In terms of competition, the Chinese market is being horrendous over the last one-two years. One may face a bit of competition in terms of flows trying to catch cheapest valuations and high single digit valuations. But for high quality stocks, India will get its fair share.
Q: What is your sector-wise opinion? Are you churning your portfolio in the IT space? We have seen some spirited performance. Would you say that some of them are on the cusp of leaving behind the worst times and marching on? We seem to get that feeling from the TCS stock at least. What is your view on the IT space?
A: We have been long time holders of Infosys so we have suffered to an extent over the last two years while TCS, HCL Tech and Cognizant have done phenomenally well. We held our view that the management will get its act together and turn it around which we already saw in the previous quarter. This quarter was not great but the market loved it. Importantly, orders and execution is coming in and the churn is slowing down. We feel that people will rotate out of TCS to Infosys and maybe Cognizant to Infosys.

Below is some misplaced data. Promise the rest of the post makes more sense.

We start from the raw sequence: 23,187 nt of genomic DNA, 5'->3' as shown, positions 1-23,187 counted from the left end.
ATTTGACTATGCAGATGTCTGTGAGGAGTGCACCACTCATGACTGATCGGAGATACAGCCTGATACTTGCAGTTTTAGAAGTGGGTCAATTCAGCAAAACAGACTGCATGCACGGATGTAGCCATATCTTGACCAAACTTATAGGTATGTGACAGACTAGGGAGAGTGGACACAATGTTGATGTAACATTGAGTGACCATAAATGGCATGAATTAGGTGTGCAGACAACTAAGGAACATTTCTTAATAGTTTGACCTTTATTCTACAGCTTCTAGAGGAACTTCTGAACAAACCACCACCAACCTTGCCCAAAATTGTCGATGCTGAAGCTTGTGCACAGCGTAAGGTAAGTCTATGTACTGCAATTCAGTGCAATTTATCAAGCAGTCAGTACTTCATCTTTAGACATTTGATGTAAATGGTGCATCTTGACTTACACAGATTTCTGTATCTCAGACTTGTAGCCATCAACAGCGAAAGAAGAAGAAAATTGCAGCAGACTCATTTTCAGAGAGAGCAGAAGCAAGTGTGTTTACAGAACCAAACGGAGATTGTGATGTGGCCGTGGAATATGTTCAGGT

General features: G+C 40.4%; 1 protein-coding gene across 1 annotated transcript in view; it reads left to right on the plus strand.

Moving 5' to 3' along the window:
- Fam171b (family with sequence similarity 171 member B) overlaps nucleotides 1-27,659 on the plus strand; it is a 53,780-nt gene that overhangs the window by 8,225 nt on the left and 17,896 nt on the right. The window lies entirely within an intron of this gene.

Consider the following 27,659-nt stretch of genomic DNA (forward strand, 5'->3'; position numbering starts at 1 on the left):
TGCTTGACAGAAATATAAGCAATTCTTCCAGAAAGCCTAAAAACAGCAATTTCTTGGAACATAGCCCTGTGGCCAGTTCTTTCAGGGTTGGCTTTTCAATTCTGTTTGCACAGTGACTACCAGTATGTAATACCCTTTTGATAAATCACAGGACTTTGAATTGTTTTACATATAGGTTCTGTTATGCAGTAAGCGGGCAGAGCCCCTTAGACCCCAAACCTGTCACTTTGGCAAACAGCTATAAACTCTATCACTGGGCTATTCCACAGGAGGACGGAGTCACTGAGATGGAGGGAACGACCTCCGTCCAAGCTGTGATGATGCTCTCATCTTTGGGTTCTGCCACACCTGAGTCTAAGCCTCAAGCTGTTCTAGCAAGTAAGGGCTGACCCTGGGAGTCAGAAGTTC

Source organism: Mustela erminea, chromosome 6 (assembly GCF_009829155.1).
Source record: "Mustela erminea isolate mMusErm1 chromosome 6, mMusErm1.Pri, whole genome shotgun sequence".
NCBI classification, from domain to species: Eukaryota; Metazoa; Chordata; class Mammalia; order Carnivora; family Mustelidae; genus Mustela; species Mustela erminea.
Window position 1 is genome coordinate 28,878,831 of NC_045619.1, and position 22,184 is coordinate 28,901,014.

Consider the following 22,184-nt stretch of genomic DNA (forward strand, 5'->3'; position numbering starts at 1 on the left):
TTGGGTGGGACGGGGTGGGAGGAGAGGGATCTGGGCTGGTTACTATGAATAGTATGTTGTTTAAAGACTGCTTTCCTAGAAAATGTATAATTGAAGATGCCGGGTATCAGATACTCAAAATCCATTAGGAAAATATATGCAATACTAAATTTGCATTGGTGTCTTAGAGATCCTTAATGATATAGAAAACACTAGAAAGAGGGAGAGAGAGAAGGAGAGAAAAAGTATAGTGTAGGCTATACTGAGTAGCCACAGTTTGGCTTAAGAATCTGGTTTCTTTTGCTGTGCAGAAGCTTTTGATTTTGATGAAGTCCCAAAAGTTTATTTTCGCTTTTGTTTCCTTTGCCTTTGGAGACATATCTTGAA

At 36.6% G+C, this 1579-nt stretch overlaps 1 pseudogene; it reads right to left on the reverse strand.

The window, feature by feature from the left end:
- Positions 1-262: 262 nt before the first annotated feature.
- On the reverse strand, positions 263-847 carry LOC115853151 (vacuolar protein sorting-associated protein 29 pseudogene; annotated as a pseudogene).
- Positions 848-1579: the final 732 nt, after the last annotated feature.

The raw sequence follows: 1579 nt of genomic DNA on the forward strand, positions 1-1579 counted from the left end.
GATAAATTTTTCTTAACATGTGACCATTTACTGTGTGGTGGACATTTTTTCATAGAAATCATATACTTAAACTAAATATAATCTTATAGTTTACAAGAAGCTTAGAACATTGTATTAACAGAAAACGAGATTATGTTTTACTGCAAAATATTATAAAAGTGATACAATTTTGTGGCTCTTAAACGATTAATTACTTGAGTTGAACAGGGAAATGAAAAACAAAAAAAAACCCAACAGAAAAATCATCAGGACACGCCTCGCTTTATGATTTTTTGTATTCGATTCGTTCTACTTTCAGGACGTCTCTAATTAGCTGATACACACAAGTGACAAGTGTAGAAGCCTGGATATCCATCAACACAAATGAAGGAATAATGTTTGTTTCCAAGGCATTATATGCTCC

Q: The talking point in the past 2-3 days for the market has been the strong downfall that we saw in couple of select mid-caps stocks, case in point real estate, HDIL is down 17 odd percent. Couple of infra stocks, are coming off Lanco Infratech down around 4 odd percent. What is your view towards the mid-caps space? Do you have any exposure towards that and would you take exposure at current levels?
A: We have small exposure in the mid-cap space. Balance sheet and cash flows are two important components that need to be looked at for the companies and sectors just mentioned.